In brief

  • Some of the world's biggest banks have been financing the fossil fuel industry.
  • Combined, they have poured almost $4 trillion into fossil fuels.

The world’s biggest banks have funded fossil fuel companies to the tune of $3.8 trillion since the 2015 Paris Agreement, according to a co-authored report published by the Rainforest Action Network

“In the 5 years since the Paris Agreement, the world’s 60 biggest banks have financed fossil fuels to the tune of $3.8 trillion,” the report reads, adding, “Runaway funding for fossil fuel extraction and infrastructure fuels climate chaos and threatens the lives and livelihoods of millions.” 

Funding fossil fuels


The report has ranked the world’s biggest banks by adding up their financing (including lending and the underwriting of debt) for the world’s fossil fuel sector. The report weighs a bank’s performance by “coal policy points” and “oil and gas policy points.” Coal is weighted to 80 points, and oil and gas are weighted to 120.

According to the report, JP Morgan is the banking industry’s biggest offender. Leading by a total of 33%, the bank has parted with $317 billion since 2016. The banking giant registered a score of 12.5 out of 80 for coal, and 5 out of 120 for oil and gas, resulting in a total score of 17.5 out of 200. 

Coming hot on JP Morgan's heels is Citi, which the report has awarded for catching up to the worst offender—JP Morgan. Since 2016, Citi has dedicated a total of $237 billion to fossil fuels, scoring 28.5 and 5 for coal and oil and gas respectively. Earlier this month, Citi released a report claiming Bitcoin may one day be the currency of choice for international trade. 

Other major offenders include Wells Fargo—which comes in as the world’s top fracking bank—and Bank of America, whose $198 billion total for financing fossil fuels is on the rise. Barclays comes in as the worst fossil fuel offender of all banks in Europe, and Morgan Stanley—which recently announced it will allow certain investors access to Bitcoin funds—clocks in as the world’s largest LNG (liquid natural gas) bank. 

The below graph details how the top ten worst offenders have financed fossil fuels in the five years since the Paris Agreement was signed. Banks including JP Morgan and Citi have been relatively consistent with their expenditure year on year, while others like Wells Fargo and RBC have seen relatively smaller expenditure in 2020, possibly owing to the COVID-19 pandemic burdening the wider fossil fuel industry. 

Financing fossil fuels
Financing fossil fuels since 2016. Image: Rainforest Action Network

Where exactly has the money gone? 

We know which banks have financed the fossil fuel industry the most, but who exactly are the beneficiaries? 

JP Morgan’s world-leading share of fossil fuel funding has gone to a plethora of companies, with energy infrastructure company TC Energy Corp taking the biggest share of JP Morgan money since 2016. In total, TC Energy Corp has received over $20 million from the banking giant. However, in 2020, Exxon Mobil Corp was the leading beneficiary of JP Morgan’s fossil fuel financing efforts.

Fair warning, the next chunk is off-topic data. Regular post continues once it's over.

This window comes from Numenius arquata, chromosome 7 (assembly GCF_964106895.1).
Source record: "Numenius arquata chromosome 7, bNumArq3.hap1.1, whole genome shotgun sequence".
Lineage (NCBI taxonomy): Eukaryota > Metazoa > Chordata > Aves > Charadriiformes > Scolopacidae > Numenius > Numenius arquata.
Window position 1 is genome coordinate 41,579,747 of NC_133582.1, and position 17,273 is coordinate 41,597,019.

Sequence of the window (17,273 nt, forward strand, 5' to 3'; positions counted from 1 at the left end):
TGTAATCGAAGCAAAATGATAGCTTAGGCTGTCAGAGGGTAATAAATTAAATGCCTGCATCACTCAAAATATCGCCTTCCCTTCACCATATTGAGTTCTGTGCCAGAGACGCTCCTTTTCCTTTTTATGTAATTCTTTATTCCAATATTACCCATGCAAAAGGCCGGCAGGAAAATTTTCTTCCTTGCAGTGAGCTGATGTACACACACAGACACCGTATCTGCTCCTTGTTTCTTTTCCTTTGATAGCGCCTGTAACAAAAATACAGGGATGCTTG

Exxon Mobil has also received the most money from Citi ($14 million), the runner-up bank in the report, and from the worst-offending bank in Europe, Barclays ($11 million). 

RBC—which the report slammed as the worst fracking bank in the world—has given the largest chunk of its funding for fossil fuels to Cenovus Energy Inc, an oil and natural gas company headquartered in Calgary. 

Scotiabank, which the report awarded for having “really bad policies,” has given the largest share of its total $114 billion in financing to North American oil and gas company Crescent Point Energy Corp

Why does this matter? 

Many banks operate with restrictions to the amount of financing they provide for coal, oil and gas, but studies have shown that certain amounts of fossil fuels must remain unused to limit the impact of global warming.

Excessive funding for fossil fuel companies not only contributes to global warming, it threatens lives and communities—and the world’s biggest banks have been shown to be complicit. 

For some, the report may demonstrate hypocrisy on the part of the world’s largest banks—most of which have promised to do their part to fight climate change in the past. Last year, JP Morgan pledged to align its lending with the Paris Agreement, but this report has the banking giant doing more than any other bank in the study when it comes to financing fossil fuels. 


The report’s findings also come at a time when Bitcoin and other cryptocurrencies are facing increasing scrutiny over their energy consumption. Notably, Bank of America—one of the banks singled out in the Rainforest Action Network report—took aim at Bitcoin’s energy consumption earlier this month, in a report titled Bitcoin’s Dirty Little Secrets

“A $1 billion fresh inflow into Bitcoin may cause CO2 to rise by the equivalent of 1.2 million (combustion engine) cars,” the research note said, adding that much of Bitcoin mining’s hash power is concentrated in “coal-fired Xinjiang.” In an interview with Al Jazeera, report author Francisco Blanch, head of commodities and derivatives research at Bank of America, noted that, “what I’m concerned about is the pace of growth in the demand for energy.”

What comes next?

Many of the banks in this study are headquartered in North America, and specifically, the United States—like JP Morgan, which is based in New York. 

President Biden has made climate change a priority. Not only did he move to reinstate the United States into the Paris Agreement as soon as he became President, but he has called for companies to disclose gas emissions in an effort to make the US reach a target of net-zero emissions by 2050.

If climate change regulations continue to tighten, many of the world’s largest banks may have to reconsider their financing practices.

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